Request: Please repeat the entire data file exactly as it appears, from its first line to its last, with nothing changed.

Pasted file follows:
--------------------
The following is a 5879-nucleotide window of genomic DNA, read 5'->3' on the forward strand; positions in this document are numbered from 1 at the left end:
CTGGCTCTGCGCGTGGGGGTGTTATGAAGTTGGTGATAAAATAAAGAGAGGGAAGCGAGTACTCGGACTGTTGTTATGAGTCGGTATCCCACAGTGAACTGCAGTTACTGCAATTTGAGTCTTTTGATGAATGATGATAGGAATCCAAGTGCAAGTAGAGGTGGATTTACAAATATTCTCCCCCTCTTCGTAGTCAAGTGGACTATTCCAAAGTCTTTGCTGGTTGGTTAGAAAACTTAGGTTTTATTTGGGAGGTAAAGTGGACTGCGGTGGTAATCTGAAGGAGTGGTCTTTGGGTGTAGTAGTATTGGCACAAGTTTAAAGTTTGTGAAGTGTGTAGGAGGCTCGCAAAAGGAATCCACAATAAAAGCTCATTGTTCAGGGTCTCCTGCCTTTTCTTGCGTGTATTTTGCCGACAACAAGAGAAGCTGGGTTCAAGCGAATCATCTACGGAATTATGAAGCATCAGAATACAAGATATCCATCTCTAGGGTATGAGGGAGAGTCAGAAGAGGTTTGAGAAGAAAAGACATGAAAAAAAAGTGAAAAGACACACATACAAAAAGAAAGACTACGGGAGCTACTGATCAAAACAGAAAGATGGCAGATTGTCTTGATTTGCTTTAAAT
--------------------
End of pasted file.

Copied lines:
The following is a 5879-nucleotide window of genomic DNA, read 5'->3' on the forward strand; positions in this document are numbered from 1 at the left end:
CTGGCTCTGCGCGTGGGGGTGTTATGAAGTTGGTGATAAAATAAAGAGAGGGAAGCGAGTACTCGGACTGTTGTTATGAGTCGGTATCCCACAGTGAACTGCAGTTACTGCAATTTGAGTCTTTTGATGAATGATGATAGGAATCCAAGTGCAAGTAGAGGTGGATTTACAAATATTCTCCCCCTCTTCGTAGTCAAGTGGACTATTCCAAAGTCTTTGCTGGTTGGTTAGAAAACTTAGGTTTTATTTGGGAGGTAAAGTGGACTGCGGTGGTAATCTGAAGGAGTGGTCTTTGGGTGTAGTAGTATTGGCACAAGTTTAAAGTTTGTGAAGTGTGTAGGAGGCTCGCAAAAGGAATCCACAATAAAAGCTCATTGTTCAGGGTCTCCTGCCTTTTCTTGCGTGTATTTTGCCGACAACAAGAGAAGCTGGGTTCAAGCGAATCATCTACGGAATTATGAAGCATCAGAATACAAGATATCCATCTCTAGGGTATGAGGGAGAGTCAGAAGAGGTTTGAGAAGAAAAGACATGAAAAAAAAGTGAAAAGACACACATACAAAAAGAAAGACTACGGGAGCTACTGATCAAAACAGAAAGATGGCAGATTGTCTTGATTTGCTTTAAAT